2014 was the year that digital media got big and got optimistic. While that’s good news for the mobile-native winners, the new influx of money and scale is bad for the second and third tier.
How huge is the market now? Well, three years ago, for the sake of comparison, AOL bought the Huffington Post for $315 million, after the site posted 2010 revenues of $30.7 million. That was a huge deal, which cemented HuffPo’s top-dog status. Today, by contrast, both figures look downright modest.
Nick Denton, for instance, the founder and owner of Gawker Media, recently revealed that his company has $60 million in revenues. The man Denton considers his arch-rival, Jonah Peretti, has already seen his 2014 revenues surpass $100 million, and is giving each of his 700 employees an Apple Watch to celebrate. He can afford it: he raised $50 million in new venture capital this summer, from a single investor, at a valuation of $850 million.
And that’s just the start. Business Insider raised $12 million in March, at a $100 million valuation, after Mashable raised $13 million in January. Vox Media raised $46.5 million in November, at a valuation of $380 million. Automattic, the company which owns Wordpress.com, raised $160 million in May, valuing the company at $1.16 billion. And then, dwarfing all the others, Vice raised an eye-popping $500 million, in a deal which valued the company at $2.5 billion. What’s more, founder Shane Smith is now telling anybody who’ll listen that he’s going to have $1 billion in revenues in 2015, which makes the valuation almost seem modest.
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Not all of these investments will end up being profitable, and not all of these valuations will end up seeming sensible with hindsight. But digital media has now clearly established itself as a rational asset class to invest in. The result is real problems for the owners of companies which shouldn’t aspire to massive scale. Chris Hughes, for instance, the owner of The New Republic, insists on referring to the losses that the magazine makes as the amount he’s “investing” in the company. And Pierre Omidyar, the billionaire owner of the troubled First Look Media, is having a lot of difficulty reconciling the tensions between founding a startup technology company, on the one hand, and subsidizing important journalism, on the other.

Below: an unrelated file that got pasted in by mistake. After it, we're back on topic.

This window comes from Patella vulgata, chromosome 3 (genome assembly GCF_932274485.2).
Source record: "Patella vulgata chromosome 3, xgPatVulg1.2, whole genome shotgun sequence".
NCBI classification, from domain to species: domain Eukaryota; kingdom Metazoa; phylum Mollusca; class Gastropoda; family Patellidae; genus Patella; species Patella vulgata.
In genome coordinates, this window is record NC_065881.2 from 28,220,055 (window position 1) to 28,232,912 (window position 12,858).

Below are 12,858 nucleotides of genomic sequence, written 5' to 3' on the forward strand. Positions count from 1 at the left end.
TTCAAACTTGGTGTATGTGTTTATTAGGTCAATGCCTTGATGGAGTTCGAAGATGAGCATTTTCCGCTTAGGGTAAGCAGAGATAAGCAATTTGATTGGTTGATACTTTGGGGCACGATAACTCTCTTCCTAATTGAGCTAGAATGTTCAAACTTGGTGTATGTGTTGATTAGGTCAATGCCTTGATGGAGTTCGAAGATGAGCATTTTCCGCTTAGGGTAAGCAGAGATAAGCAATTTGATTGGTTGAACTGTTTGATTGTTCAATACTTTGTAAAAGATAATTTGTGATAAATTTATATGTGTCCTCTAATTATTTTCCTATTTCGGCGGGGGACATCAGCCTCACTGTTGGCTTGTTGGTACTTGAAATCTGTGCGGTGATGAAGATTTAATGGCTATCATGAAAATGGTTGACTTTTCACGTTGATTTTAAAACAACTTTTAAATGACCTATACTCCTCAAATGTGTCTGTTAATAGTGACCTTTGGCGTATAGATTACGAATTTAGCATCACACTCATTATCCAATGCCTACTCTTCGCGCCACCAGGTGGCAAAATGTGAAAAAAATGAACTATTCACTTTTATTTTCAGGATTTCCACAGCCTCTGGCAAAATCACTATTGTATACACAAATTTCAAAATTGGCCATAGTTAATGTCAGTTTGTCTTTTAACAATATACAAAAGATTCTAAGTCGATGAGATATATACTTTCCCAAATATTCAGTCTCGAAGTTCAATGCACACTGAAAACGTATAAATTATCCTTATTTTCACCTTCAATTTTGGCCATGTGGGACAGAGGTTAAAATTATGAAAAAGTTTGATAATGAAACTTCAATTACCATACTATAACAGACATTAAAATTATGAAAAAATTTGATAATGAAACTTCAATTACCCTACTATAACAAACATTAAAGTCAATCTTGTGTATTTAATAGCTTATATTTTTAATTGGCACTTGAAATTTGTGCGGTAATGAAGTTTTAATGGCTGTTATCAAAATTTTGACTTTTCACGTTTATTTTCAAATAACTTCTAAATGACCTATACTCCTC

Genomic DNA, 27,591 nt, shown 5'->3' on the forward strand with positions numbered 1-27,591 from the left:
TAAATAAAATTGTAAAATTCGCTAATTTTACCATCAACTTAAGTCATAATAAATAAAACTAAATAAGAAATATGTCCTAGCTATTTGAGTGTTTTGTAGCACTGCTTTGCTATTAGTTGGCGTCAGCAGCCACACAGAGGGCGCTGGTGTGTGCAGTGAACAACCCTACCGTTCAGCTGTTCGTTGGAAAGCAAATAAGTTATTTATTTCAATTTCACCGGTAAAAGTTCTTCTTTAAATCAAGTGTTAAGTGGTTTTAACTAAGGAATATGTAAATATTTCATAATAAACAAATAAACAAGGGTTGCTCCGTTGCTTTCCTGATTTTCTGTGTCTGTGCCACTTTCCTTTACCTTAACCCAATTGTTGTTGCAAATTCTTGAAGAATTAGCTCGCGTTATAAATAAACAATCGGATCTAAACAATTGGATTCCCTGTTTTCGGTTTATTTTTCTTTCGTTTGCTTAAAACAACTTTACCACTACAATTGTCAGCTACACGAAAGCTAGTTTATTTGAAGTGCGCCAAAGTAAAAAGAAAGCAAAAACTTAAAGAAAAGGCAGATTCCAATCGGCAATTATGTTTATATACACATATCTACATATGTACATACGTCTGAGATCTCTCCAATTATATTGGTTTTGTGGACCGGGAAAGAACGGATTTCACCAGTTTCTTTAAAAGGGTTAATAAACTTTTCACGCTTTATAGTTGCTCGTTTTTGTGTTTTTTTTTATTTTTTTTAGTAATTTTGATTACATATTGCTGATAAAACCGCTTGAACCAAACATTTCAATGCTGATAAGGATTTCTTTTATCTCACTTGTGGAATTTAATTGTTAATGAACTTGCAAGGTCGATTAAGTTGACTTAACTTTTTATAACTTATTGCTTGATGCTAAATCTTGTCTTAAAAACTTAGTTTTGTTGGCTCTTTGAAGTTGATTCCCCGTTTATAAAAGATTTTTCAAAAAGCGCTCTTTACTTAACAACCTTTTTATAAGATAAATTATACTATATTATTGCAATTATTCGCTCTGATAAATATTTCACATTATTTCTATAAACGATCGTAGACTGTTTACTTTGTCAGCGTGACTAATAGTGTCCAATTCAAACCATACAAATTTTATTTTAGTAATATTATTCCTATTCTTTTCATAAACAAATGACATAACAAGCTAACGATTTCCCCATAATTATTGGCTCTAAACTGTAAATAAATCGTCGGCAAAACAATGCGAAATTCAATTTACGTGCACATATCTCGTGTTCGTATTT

One problem, for such people, is that the table stakes, for anybody thinking of starting a digital media company, are getting seriously big. It’s still possible to make a large splash on a relatively small budget – PlayBuzz is a prime example, albeit one which appears to have zero interest in journalism – but as we enter 2015, there’s a relatively small number of large, highly ambitious, and lavishly capitalized companies, all of which are competing very, very hard for those precious minutes that under-30s, in particular, spend staring at their phones. It’s hard to match the money being put into those companies when you’re spending your own cash, even when you’re worth hundreds of millions of dollars.
To make matters worse, the generous nature of the old web, where linking to other people was a smart strategy, doesn’t help you in mobile. Web surfing on a phone is a clunky, unhappy experience, with the result that a whole generation is growing up preferring to get all of its information from inside one fast, slick app. (That app could easily be Snapchat: Vice claims that its Snapchat-based news show is the most-watched news show in America.)
The result of the 2014 new-money surge, then, is that the world of online publishing has become bifurcated. Either you aspire to become a “platform”, or else you simply join up with somebody else’s. (Take your choice, from WordPress, Tumblr, Medium, YouTube, or, of course, Facebook.) The small but self-sustaining general-news site of a few years ago is a thing of the past: if you’re not getting 20-30 million unique visitors every month, and don’t aspire to such heights, then you’re basically an economic irrelevance. Advertisers won’t touch you, you won’t make any money, and your remaining visitors will inexorably leach away as they move from their desktops to their phones.
Hence the turmoil within First Look Media and The New Republic. The core journalism being produced by these titles simply isn’t suited to a mass audience – yet we’re entering a world where niche publications are less viable than ever before. They might have found a way to make things work on the old World Wide Web, but they can’t even get their foot in the door of the new mobile-first digital universe.
The real problem is that the owners, especially when they’re technologists, worship at the altar of “scale." They naturally aspire to going big, and to building organizations which can support such ambitions. But what works, theoretically, at scale is often at odds with what works in practice when you're small. Only too late do the owners end up learning that trying to impose big-dream structures can crush the kind of journalistic enterprise which never aspired to going huge.